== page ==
The current meta-analysis synthesized outcome data from 10 clinical studies elevating the prognosis of LCRC vs. CRR in metastatic patients who received cetuximab regimen. The combined results showed that LCRC patients had a better prognosis in terms of PFS, OS, ORR and DCR than patients with RCC, and this advantage was more obviously in LCRC patients with wild type Kras. The addition of cetuximab significantly improved prognosis of LCRC patients when combined with chemotherapy than chemotherapy alone. In contrast, in RCC patients with Kras mutation, no statistically significant improvement in OS but not PFS was found. These findings demonstrate that primary tumor site is evidently associated with clinical outcomes in mCRC patients. To our knowledge, this is the first meta-analysis based evidence to evaluate the role of primary tumor location on the prognosis of RCC patients treated with cetuximab.

The present study demonstrates that adding cetuximab to LCRC patients could result in clinical improvements in PFS, OS and ORR, significantly. For patients containing wild type Kras, longer PFS and OS were found in LCRC. Adding cetuximab therapy to traditional chemotherapy or best supportive care could also benefit patients with LCRC with regards to PFS. No OS benefit from combined treatments was observed in patients with RCC and mutated Kras status. Compared with clinical outcomes of LCRC and wild type Kras in patients treated with cetuximab, RCC and mutation of Kras are predictors of less sensitivity in terms of PFS, OS, and ORR. The sub-group analysis confirmed that LCRC patients could also benefit from cetuximab regardless of treatment line of cetuximab.

The findings of the present meta-analysis are in accordance with those of meta-analyses published by other reviewers [9, 32]. In the study conducted by Yahagi, M. et al. [9], they compared the prognostic differences between RCC and LCC, and the results showed that patients with RCC had a worse prognosis than those with LCC in OS. Their subgroup analyses showed that significant prognostic differences existed in Western countries vs. Eastern countries, nationwide database, and a stage-adjusted analysis. They concluded that tumor location was related to prognosis in CRC patients, and RCC had a worse prognosis than those with LCC with regard to OS. Another meta-analysis performed by Nitsche U et al. [32], they included 1319 patients who underwent surgery for colon cancer, and investigated the differences between tumors of the right and left colon. They defined tumors between the ileocecal valve and the hepatic flexure as RCC, and tumors between the splenic flexure and the rectum as LCC. The results demonstrated that RCC had a higher cause specific mortality risk and DFS. RCCs were more often showed Kras mutation and microsatellite instable than those with LCCs. They concluded that RCC and LCC differed significantly regarding clinical and molecular features and other factors. Our results also demonstrated that RCC patients had poor efficacy to cetuximab when compared with LCRC, although these meta-analyses did not include patients treated with cetuximab in combination with chemotherapy.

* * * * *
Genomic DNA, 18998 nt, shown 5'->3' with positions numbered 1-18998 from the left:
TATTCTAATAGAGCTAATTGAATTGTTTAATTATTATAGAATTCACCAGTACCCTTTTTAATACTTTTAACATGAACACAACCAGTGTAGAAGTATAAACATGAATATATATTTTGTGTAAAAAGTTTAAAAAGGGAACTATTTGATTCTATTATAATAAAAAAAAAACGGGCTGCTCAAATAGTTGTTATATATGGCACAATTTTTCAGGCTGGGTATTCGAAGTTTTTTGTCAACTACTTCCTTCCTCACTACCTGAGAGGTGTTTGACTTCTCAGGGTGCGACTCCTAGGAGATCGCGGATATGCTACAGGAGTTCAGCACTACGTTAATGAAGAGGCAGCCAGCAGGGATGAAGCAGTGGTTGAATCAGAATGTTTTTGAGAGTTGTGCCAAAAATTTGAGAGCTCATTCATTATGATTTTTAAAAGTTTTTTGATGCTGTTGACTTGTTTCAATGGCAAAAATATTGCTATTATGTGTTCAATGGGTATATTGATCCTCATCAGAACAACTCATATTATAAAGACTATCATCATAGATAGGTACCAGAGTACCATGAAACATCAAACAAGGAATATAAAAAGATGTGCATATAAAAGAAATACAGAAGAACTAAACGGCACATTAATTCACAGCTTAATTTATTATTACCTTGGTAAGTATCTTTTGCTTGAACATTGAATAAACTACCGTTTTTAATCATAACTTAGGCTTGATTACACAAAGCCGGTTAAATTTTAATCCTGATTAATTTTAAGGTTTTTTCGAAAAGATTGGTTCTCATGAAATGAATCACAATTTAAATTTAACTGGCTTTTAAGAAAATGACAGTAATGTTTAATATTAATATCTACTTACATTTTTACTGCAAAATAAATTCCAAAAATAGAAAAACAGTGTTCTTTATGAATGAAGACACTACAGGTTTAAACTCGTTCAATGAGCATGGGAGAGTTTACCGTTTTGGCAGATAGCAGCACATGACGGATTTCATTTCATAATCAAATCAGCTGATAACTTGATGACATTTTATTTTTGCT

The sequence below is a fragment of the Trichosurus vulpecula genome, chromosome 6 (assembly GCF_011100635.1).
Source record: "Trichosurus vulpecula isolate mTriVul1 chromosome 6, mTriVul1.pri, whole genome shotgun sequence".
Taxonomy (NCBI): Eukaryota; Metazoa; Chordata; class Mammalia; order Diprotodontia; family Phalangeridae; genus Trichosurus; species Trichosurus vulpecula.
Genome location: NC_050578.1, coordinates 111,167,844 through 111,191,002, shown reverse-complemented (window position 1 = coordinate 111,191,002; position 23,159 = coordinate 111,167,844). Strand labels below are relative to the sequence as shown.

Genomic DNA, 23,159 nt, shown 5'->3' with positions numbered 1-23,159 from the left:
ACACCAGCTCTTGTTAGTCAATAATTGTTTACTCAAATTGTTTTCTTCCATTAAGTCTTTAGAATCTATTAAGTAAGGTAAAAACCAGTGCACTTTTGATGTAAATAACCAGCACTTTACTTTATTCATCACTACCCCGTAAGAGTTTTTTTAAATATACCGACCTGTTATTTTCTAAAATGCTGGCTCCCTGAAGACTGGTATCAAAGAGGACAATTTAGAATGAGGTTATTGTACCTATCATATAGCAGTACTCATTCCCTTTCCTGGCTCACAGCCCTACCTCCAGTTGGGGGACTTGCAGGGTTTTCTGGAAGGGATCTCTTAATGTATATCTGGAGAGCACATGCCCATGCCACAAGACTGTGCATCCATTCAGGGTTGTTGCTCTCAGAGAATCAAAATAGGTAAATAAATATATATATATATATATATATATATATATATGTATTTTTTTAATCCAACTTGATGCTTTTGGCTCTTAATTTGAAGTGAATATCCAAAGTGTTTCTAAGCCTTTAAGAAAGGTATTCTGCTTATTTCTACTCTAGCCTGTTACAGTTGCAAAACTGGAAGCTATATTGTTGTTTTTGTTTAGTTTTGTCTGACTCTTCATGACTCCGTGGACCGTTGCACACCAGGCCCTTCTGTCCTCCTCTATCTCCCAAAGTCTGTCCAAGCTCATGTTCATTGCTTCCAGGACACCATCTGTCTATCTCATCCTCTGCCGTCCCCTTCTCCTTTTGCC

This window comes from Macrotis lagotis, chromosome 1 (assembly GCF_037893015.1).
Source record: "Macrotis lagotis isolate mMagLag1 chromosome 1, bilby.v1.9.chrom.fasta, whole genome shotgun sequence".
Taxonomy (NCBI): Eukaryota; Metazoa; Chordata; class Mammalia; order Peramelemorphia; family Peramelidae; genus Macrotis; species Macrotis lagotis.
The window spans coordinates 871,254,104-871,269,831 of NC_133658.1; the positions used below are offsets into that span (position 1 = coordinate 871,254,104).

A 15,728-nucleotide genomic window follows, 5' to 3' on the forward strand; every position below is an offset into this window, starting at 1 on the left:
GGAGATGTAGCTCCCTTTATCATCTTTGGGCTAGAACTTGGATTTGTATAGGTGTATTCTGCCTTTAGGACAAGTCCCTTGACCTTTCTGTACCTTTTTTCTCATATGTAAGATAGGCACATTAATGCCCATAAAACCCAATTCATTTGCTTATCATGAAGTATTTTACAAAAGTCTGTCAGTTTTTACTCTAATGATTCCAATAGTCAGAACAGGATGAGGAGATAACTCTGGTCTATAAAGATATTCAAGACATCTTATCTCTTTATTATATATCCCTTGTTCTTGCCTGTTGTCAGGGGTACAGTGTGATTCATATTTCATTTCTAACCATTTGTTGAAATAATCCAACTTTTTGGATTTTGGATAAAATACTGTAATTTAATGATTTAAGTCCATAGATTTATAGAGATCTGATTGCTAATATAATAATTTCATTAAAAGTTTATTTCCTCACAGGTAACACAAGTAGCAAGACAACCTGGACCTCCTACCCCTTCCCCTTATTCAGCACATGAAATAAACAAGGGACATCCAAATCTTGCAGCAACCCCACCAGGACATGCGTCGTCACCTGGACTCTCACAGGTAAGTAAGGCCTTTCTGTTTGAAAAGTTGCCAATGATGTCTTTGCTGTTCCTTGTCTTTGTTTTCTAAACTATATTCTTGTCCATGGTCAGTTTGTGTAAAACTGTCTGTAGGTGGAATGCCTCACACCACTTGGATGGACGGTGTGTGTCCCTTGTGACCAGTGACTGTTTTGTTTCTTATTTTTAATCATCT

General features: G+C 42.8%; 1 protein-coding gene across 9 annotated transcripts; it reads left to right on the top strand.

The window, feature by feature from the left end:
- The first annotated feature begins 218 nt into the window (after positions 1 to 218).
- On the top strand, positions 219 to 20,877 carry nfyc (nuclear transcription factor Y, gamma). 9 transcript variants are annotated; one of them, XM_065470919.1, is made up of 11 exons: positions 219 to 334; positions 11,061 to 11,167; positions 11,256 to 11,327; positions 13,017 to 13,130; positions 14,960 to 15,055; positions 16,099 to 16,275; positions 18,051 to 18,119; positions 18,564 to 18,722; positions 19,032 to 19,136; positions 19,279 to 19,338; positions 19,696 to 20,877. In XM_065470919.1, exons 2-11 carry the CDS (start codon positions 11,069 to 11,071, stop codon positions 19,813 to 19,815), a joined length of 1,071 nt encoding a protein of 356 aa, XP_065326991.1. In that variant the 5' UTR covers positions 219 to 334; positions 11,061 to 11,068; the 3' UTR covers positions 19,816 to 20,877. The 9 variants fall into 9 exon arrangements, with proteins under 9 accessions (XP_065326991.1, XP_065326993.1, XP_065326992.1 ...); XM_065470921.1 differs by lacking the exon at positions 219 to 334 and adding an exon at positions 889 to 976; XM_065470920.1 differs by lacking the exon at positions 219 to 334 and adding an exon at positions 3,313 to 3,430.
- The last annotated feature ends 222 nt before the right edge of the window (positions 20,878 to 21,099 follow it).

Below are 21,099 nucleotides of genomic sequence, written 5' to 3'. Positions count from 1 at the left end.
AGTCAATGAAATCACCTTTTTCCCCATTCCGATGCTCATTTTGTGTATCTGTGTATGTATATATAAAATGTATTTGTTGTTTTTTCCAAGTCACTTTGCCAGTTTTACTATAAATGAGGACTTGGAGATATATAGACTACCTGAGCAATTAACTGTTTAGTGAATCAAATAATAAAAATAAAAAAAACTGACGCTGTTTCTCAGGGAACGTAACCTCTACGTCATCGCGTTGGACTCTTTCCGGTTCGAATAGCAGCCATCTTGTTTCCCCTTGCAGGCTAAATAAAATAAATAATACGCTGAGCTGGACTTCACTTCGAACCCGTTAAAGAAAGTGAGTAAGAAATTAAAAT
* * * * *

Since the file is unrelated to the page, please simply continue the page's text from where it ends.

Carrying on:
Several meta-analyses [8, 14, 33] confirm that Kras status is a good predictor of response to cetuximab therapy. These studies indicated that cetuximab should be used for mCRC with wild type Kras. In our study, we observed that participants with wild type Kras could benefit more from use of cetuximab than those with mutant Kras, especially in LCRC patients. Meanwhile, no significant OS benefit was found from cetuximab in the treatment of RCC with Kras mutation status. However, this benefit was mostly observed upon the mutation status of exon 2 in Kras. For patients with certain specific mutations in Kras, a greater sensitivity to anti-EGFR agents was found, when compared with other Kras mutations [10].